Kotiseutupäivä - 19.9.2007

On Wednesday, September 19th our school had a class trip to our home region; the municipality of Iitti. The trip was compulsory to some of the final year students, but generally everyone interested in getting to know better the history of our home area could join. Eventually many students from the lower classes attended the trip also, and the bus was full of us as the bus left the school building at 11 o'clock.

Although everyone surely knew something already about the history of Iitti, the trip gave a nice addition to our knowledge. Our host and expert, Mrs. Marja Pullinen was very familiar with Iitti's past. She even knew facts about the prehistoric times in the area, which seemed to interest many as the information concerning the ancient times in Iitti is very limited. We were also given some copies of maps from the Middle Ages and some other handouts, which supported Mrs. Pullinen's presentation very well; thus the students had also something else to look at besides the familiar landscapes, while listening to the expert speaking to the microphone in the front part of the bus.

Our route was carefully chosen by Mrs. Pullinen. The bus followed the road which has been known to follow the same pathways that have existed for centuries, if not longer. The paths and roads have played an important role in the history of Iitti, as the villages started to form to the market places alongside these roads. Even the heart of Iitti, our small town of Kausala started this way.

The first destination was the church of Iitti and the village, located not more than ten kilometers north of Kausala. Mrs. Pullinen knew that the architecture of our cross-shaped church is special; our church is one of the few cross-shaped wooden churches in Finland, hence it is being protected by authorities. Our church was so familiar to the all of us so we didn't get in, but continued on our journey instead.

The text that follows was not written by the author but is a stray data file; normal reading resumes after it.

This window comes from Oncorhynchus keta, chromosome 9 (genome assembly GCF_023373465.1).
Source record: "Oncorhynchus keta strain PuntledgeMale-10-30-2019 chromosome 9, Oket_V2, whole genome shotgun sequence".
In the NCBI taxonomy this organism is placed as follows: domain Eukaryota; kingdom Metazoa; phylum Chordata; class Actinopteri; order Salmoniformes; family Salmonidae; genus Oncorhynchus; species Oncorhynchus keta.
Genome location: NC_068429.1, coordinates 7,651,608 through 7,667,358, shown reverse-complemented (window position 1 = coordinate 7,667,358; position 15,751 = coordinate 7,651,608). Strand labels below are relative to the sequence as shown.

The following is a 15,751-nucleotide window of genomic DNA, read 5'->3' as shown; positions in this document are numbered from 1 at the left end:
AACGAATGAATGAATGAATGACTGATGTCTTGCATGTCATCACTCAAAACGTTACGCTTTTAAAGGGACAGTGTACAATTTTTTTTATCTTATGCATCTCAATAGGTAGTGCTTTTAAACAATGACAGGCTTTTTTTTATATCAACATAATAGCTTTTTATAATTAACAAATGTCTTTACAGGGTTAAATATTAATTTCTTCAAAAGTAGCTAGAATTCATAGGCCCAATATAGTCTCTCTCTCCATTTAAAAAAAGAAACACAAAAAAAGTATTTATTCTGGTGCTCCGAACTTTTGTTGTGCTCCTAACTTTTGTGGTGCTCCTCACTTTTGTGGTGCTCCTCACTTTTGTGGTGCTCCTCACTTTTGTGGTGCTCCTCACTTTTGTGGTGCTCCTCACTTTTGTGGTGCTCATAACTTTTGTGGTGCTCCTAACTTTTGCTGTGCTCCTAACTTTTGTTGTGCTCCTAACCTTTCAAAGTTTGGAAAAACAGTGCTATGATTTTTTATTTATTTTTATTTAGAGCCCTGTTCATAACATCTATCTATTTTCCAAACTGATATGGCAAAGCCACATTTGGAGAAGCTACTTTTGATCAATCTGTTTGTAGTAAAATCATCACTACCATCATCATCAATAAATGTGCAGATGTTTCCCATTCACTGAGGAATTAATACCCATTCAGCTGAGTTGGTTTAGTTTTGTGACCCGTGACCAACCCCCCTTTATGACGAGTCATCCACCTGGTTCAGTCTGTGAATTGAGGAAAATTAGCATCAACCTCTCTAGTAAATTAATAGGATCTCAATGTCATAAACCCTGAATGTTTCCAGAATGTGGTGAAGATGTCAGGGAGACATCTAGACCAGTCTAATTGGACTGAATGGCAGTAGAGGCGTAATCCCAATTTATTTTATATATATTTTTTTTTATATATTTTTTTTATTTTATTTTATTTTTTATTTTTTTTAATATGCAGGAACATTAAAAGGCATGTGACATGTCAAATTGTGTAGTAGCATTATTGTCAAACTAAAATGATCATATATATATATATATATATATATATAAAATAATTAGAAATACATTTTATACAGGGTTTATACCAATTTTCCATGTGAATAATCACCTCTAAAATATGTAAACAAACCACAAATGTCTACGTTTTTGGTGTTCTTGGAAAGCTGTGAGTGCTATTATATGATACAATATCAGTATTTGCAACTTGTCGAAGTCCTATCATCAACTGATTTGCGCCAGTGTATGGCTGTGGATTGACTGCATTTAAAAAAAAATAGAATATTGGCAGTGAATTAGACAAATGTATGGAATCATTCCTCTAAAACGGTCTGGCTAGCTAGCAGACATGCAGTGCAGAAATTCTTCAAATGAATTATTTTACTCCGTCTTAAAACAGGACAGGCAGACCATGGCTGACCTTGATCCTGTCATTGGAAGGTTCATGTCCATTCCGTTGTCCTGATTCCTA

The museum of Iitti is also located in the village. The building itself is actually an old grain storehouse, constructed in 1830. We got a small museum tour in both two storey. The larger objects representing mainly the horse culture and items used in churches were in the first floor; sleds, furniture and an altarpiece for instance. In the second floor there were old clothes and tools, telling their own story about the everyday life in Iitti centuries ago. I found out that because Iitti is located in between the easter and western Finnish subcultures, there has been two versions of almost every agricultural tool. Because of the dim lighting and the way the items have been displayed one could imagine what it would be like to get back in time.

The next stop was the area and village of Tapola in the north-western parts of Iitti. According to the findings in the area, it has been inhabited already in the Iron Age. This is probably because the river Kymijoki streams through the northern